Getting To Know the F-Stop

What is the Focal Length?

Focal length is a staple when it comes to cameras and video equipment. It means the distance from the optical center point of the lens towards the film plane (if you’re using film cameras and the CCD, if you’re using camcorders.) The more you lengthen the focal length, the more it helps magnify your subject.


The F-Stop serves as a measure for the aperture of the lens. It indicates how wide open your iris lens is at any one point. Essentially, the smaller the number means the wider the aperture, which in essence admits more light into your lens. This is why an F2.0 means it’s a wider aperture compared to that of the F11.0

When you reduce the F-Stop of a lens, effectively increasing the aperture, you get:

  1. Increased exposure because there’s more light that enters the lens
  2. The background becomes blurry, creating the popular “bokeh” effect as a result of the depth of field decreasing
  3. For film, the general sharpness decreases while chromatic aberration becomes apparent. This is the natural result of having a wider aperture. For shooting videos on 1/3 CCD cameras, however, you want to consistently use a wider aperture for a good depth of field while pairing it with a neutral density filter (NDFs) every time it’s needed.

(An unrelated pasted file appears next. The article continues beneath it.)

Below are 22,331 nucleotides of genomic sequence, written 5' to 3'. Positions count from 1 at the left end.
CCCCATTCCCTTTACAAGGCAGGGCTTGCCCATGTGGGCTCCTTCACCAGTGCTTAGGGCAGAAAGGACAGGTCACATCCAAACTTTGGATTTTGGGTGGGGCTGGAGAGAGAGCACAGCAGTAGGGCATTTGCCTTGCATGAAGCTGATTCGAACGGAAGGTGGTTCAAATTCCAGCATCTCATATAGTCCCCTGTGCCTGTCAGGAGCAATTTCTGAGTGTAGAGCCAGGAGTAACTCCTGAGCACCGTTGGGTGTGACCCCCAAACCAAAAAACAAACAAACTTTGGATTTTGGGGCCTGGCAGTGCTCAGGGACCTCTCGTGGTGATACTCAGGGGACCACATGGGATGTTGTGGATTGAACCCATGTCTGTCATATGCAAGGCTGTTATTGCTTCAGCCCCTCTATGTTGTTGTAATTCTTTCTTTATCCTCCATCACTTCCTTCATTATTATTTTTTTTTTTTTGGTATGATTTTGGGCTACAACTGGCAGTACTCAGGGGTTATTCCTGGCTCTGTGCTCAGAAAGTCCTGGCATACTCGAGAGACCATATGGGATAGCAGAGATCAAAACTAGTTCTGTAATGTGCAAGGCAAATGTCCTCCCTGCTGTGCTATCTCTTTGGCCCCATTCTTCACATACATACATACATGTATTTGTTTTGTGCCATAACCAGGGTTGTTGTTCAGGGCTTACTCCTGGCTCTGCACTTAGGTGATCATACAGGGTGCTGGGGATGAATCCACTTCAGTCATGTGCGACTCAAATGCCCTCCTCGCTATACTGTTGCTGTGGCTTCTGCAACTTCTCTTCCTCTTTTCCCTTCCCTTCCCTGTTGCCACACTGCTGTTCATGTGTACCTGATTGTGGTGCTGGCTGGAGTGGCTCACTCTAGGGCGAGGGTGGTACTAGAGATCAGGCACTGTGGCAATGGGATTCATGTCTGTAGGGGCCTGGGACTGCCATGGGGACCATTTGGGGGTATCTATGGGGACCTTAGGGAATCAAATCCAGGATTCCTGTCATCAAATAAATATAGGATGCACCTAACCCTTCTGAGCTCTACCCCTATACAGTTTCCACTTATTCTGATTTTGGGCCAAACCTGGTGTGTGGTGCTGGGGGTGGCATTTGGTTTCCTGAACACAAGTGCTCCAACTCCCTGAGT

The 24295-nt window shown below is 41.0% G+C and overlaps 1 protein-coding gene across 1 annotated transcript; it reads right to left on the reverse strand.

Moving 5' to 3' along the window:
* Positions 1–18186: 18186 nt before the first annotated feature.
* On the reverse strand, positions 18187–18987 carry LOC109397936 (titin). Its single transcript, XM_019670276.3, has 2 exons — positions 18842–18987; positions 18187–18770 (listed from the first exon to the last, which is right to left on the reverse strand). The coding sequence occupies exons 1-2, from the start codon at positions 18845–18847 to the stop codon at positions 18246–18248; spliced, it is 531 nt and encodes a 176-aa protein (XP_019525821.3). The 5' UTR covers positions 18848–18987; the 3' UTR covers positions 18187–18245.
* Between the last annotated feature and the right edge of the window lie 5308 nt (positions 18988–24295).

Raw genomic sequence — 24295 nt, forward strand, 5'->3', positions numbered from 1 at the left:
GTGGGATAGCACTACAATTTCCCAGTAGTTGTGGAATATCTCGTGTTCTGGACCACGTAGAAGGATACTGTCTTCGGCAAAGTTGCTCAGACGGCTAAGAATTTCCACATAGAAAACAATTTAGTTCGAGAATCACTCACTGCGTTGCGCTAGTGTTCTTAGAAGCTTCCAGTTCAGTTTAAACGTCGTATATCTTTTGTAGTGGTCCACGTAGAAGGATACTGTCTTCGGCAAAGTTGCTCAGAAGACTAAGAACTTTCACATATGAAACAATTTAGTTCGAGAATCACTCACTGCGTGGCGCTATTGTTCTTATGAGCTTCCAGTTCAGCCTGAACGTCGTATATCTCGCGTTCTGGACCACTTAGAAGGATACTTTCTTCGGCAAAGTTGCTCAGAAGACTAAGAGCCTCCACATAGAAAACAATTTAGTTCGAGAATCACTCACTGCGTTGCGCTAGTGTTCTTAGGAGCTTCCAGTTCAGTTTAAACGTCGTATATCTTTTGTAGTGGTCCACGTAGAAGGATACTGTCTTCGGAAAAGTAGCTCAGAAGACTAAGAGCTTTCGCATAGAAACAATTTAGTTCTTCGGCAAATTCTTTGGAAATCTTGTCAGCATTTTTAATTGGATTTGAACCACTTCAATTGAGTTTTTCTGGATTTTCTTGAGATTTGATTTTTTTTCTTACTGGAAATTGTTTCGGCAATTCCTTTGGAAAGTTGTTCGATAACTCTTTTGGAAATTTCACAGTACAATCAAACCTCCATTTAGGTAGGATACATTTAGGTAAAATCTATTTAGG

A quick formula to guide you is below:

F-Stop = Focal Length / Diameter of the Lens Opening

Example: 50 mm Lens / 25 mm Iris diameter  = F2.0

Standard F-Stops available are:

1.0, 1.4, 2.0, 2.8, 4, 5.6, 8, 11, 16, 22

Exposure and F-Stop don’t have a linear relationship. Every time you open the iris lens up to one stop, you are doubling the light that goes into your lens.

Knowing the basics is always a good idea if you’re a beginner. Learning how to manipulate the F-Stop to your advantage can help you capture the shots you need.